By: Darielle Hill
During my first week in Vitoria-Gasteiz, I was an unhappy, wet cat trudging to and from my classes in the rain and crying in my hotel room during all my spare hours. It was cold and rainy and I always felt soggy, from both the weather and my mood. Thus began my semester in Spain.
El Pais Vasco (aka Euskal Herria, aka Basque Country) is situated in the northeast corner of Spain, bordering with France, and is home to the autonomous community of the Basque people. Little is known about the origin of the people and their language, Euskera, which, when spoken, sounds like Spanish nonsense, and when written, looks like Greek nonsense. There are a few theories about the beginning of the Basque people and their language, the most intriguing being that they descended from aliens. I would have believed it at the time, too, although only because of how afraid I was of everyone. I spoke hardly any Spanish and no Euskera, and as a naturally introverted person, it was hard to make friends. The culture shock, as they say, was real.
Of course, once I moved into Isabel’s house, things started to improve. From the street, the front door of her lovely little three-storey townhome with the red tile roof is blocked from view due to the ugliest, most unkempt hedge on the block, which grew thick and wild in the damp climate. Theresia (from Germany), Lore (from Mexico), and Liani (from California) were wonderful roommates whom I rarely talked to. I enjoyed the times when Isabel would travel (she was living the retired divorcee life) because when she was home, she would come up from the basement at 8am, make her breakfast and a mess of the small kitchen, and park herself in front of the TV, watching the local news until late into the night, muttering to herself intermittently, perhaps leaving the house once for a quick bike trip to the Carrefour for some bacalau (salted cod), which she would leave on the counter uncovered for several days at a time. Once, I found a whole carrot in the cutlery drawer. She was completely batty. But that was home for me.
The university campus was about a nine minute walk from Isabel’s place. In the morning, I would make myself an omelette (or, as Isabel would say, “Ah, tortilla francesa! Que rico!”) and some Verona coffee I managed to find at the closest Starbucks (an hour away, in the capital city, Bilbao) and I’d begin my walk. Through the wet grass of an off-leash dog park, across a seniors’ workout park, into the school and down the halls, all the while passing mossy walls covered in endless graffiti about every subject imaginable in Spanish, Euskera, and English. The local favourites were Marxism, feminism, anti-ETA (anti-terrorism), anti-Tranvia (the possible light rail expansion to the campus was angering some residents), and Basque separatism. The last one was the most common, although my favourites were the sexy ones: “Kinky boys crew” and “EAT PUSSY NOT ANIMALS.” Protests and demonstrations were regular occurrences on campus and around the city, rain or shine (and it was usually rain).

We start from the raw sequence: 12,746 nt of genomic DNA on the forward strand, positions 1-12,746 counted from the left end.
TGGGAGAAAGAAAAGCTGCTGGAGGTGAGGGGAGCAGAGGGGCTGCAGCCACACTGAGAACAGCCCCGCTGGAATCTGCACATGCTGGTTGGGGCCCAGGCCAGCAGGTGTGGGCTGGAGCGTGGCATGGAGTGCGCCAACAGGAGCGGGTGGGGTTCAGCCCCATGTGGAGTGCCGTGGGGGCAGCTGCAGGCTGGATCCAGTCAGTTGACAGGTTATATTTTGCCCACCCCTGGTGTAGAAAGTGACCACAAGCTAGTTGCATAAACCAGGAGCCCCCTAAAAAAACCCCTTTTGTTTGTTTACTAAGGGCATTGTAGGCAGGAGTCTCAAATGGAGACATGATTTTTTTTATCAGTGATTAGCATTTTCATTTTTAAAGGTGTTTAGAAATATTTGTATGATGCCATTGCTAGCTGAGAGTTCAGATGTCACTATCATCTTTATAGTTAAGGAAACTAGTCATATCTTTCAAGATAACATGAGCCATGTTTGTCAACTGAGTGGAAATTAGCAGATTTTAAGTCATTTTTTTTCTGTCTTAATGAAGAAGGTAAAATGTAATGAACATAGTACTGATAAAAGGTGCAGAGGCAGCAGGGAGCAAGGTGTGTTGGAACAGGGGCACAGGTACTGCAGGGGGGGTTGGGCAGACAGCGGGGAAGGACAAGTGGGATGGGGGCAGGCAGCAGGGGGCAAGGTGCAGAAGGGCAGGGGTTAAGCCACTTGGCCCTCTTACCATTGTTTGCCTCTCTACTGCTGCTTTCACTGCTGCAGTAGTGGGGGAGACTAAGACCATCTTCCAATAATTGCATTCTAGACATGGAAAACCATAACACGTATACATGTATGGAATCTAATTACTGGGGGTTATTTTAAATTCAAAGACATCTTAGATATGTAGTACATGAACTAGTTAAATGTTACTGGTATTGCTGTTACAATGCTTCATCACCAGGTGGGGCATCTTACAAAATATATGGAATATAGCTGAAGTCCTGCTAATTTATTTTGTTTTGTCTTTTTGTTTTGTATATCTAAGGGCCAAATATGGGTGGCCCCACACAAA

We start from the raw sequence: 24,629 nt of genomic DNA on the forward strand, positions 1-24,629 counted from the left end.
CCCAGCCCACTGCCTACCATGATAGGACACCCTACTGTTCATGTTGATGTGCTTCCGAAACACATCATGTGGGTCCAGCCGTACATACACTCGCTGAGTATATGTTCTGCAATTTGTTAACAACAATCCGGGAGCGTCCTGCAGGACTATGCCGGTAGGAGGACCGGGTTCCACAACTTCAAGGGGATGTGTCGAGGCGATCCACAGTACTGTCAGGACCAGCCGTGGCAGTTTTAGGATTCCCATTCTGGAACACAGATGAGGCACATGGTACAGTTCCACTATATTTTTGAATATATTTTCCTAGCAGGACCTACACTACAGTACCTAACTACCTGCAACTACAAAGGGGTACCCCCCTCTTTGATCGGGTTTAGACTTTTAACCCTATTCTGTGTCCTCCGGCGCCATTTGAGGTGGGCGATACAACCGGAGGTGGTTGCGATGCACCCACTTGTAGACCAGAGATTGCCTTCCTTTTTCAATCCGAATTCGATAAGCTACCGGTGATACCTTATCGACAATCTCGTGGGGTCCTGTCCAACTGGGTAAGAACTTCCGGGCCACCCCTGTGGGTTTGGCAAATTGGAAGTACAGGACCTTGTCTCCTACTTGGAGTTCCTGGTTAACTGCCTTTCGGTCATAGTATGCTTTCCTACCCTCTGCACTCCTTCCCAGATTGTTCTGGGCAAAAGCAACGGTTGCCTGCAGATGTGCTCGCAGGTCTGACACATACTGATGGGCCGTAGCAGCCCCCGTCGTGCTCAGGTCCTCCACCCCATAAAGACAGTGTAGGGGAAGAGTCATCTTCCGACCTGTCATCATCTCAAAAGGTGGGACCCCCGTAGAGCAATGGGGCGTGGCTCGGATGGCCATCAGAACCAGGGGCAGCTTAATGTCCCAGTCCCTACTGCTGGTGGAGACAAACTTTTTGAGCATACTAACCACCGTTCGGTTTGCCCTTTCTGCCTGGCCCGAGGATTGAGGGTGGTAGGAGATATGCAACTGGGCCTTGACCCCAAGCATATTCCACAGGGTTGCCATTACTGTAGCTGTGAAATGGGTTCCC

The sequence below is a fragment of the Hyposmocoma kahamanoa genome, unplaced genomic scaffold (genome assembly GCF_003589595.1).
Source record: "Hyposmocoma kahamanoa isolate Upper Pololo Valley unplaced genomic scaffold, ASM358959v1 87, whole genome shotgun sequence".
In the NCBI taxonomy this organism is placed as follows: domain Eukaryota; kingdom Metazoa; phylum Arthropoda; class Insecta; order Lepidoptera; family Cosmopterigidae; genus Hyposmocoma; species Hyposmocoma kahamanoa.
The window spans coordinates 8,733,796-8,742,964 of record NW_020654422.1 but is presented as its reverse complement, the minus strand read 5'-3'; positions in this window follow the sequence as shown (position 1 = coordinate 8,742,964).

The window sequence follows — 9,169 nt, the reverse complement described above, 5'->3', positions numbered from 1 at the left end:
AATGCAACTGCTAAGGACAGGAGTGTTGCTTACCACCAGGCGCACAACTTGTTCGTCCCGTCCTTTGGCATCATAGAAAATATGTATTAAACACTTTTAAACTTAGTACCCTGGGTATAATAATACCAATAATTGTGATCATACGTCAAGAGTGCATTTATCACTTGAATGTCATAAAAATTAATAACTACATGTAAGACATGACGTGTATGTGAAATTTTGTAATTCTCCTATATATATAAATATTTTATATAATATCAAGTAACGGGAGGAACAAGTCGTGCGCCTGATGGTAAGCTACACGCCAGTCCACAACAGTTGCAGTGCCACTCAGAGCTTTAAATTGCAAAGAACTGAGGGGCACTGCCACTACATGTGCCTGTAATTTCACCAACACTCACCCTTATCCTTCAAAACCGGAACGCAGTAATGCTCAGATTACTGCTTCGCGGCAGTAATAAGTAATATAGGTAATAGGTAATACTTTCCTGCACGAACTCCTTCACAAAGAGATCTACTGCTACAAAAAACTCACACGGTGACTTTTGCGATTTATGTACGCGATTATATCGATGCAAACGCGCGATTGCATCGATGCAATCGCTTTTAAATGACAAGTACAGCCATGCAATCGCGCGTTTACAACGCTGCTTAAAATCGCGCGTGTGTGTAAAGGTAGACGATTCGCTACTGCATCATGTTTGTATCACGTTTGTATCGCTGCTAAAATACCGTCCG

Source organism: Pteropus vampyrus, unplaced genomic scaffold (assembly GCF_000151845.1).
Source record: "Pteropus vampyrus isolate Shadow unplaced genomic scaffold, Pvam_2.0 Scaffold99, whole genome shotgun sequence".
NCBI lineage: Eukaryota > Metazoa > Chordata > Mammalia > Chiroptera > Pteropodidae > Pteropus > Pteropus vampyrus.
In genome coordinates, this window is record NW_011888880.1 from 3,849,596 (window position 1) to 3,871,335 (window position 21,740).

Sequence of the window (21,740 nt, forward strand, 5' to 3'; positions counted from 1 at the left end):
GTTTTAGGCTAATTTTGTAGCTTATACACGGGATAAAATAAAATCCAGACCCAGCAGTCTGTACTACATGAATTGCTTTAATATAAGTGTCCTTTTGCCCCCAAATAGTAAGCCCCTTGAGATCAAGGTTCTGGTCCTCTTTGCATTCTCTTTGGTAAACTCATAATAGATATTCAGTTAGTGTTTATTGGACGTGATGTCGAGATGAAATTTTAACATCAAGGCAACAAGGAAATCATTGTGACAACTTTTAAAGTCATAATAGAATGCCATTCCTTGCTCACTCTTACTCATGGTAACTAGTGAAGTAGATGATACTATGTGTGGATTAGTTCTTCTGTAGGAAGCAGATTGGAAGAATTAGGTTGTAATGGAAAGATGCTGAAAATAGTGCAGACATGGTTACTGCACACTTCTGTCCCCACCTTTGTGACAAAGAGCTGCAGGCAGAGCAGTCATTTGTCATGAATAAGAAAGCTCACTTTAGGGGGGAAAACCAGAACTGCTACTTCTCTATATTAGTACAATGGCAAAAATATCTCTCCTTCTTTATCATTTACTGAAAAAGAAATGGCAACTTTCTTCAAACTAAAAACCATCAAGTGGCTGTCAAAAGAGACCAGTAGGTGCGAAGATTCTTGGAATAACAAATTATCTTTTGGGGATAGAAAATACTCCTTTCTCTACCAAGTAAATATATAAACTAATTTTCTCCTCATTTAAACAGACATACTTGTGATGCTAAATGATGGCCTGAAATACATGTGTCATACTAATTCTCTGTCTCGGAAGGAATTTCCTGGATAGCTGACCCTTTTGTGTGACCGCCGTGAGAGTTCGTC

Gasteiz, as we estudiantes visitantes lovingly called it in its local tongue, is an ancient city built in the shape of an almond during the 15th century, the northernmost point being the Catedral de Santa Maria. This cathedral (so the tour guide and my Spanish teacher, Iratxe, told me) inspired some of Ken Follett’s books. Ken Follett, by the way, has no less than three busts and statues of himself scattered throughout the city. The vitorianos are grateful for the publicity their incredible cathedral undoubtedly deserves. Of my friends, I lived furthest from the centro, so I would walk north across the slippery cobblestoned city and into the Plaza de la Virgen Blanca, the feature piece of which is a massive tribute statue of the Batalla de Vitoria, where Joseph Bonaparte and the Duke of Wellington clashed, eventually leading to the end of the Peninsular War. The Plaza opens into the almond-shaped centro of the city, which features many of the bars the students flock to for pintxopote on Thursdays, as well as the beloved Txapeldun, the chosen bar for beer pong on Wednesdays for the international students. Patrons there are allowed to smoke, and the ground is always sticky with spills of kalimotxo, the preferred drink of the young Basque sweet-tooths: half Coca-Cola, half red wine, garnished with an orange slice.
I still felt homesick sometimes. There were days that the cloudiness made me wish for the bitterly dry and cold winters of Alberta, because at least the sun would shine regularly. I missed seeing the horizon. Inside old European cities, you can only see the sky if you look straight up. Even on those sad cloudy days, though, when I would go for a run south of my house and into the Olarizu botanical garden, the buildings disappeared and I could see a distant cousin of the beloved Rockies of my home – rolling green hills and the beautiful Andia mountain range in the distance.